• 6. NOAA Climate.gov Goals• to promote public understanding of climate science and awareness of ongoingchanges in climate conditions—globally and regionally;• to highlight climate data, decision support tools, and professional developmentand training opportunities designed to help improve the nation’s resilience; and• to provide formal and informal educators reviewed educational resources andprofessional development opportunities to incorporate climate science into theirwork. 6
  • 7. www.climate.gov7
  • 8. NOAA’s Climate Portalhttp://www.climate.gov The Climate.gov project began as a rapid prototyping effort that was first published in February 2010 so that NOAA could gather feedback to develop and evolve Climate.gov in user-driven ways. Plans are to transition the portal from a prototype to an operational status in early 2013.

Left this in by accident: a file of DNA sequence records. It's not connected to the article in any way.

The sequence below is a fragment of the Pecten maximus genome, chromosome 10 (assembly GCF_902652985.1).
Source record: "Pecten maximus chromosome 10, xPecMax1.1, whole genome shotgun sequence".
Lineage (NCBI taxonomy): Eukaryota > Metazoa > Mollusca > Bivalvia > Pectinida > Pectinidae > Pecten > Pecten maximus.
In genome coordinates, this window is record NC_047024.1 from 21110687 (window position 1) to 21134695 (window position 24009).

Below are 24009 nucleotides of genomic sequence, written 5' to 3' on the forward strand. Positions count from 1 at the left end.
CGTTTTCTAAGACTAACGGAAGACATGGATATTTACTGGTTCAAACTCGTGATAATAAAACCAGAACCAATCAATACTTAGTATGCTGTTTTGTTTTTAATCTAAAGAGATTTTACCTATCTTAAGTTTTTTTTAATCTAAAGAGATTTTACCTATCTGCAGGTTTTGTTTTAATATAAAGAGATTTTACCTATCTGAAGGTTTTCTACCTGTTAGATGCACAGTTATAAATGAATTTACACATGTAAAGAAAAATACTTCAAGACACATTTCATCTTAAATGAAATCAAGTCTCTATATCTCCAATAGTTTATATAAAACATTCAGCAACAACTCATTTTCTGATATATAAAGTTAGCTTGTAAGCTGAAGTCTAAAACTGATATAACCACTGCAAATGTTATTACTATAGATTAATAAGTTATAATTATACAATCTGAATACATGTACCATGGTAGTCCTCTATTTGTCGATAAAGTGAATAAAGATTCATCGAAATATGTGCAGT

• 9. Jon Miller’s model*  U.S. President, Congressional members, OMB, & Decision Makers OSTP  Nobel laureates, people who testify before Science & Congress, heads of major research labs, NAS & Technology Policy NRC Committees Leaders  Roughly 38 million American adults track 1 or more sci/tech topics; are quite Science Attentive Publics knowledgeable; willing & able to engage in policy-relevant discourse  67 million adults understand Science Interested Publics “scientific study”; 115 million understand the structure & purpose of an “experiment”. The Residual Public  The remaining population (unaware/uninterested) who is unaware &/or uninterested in science & technology.*Miller, J.D. (2004): “Space Policy and Science Policy Leaders in the United States.” A white paper presented toNASA Headquarters; on-line at http://esdepo.gsfc.nasa.gov/docs/files/NASA_Leadership_Report.doc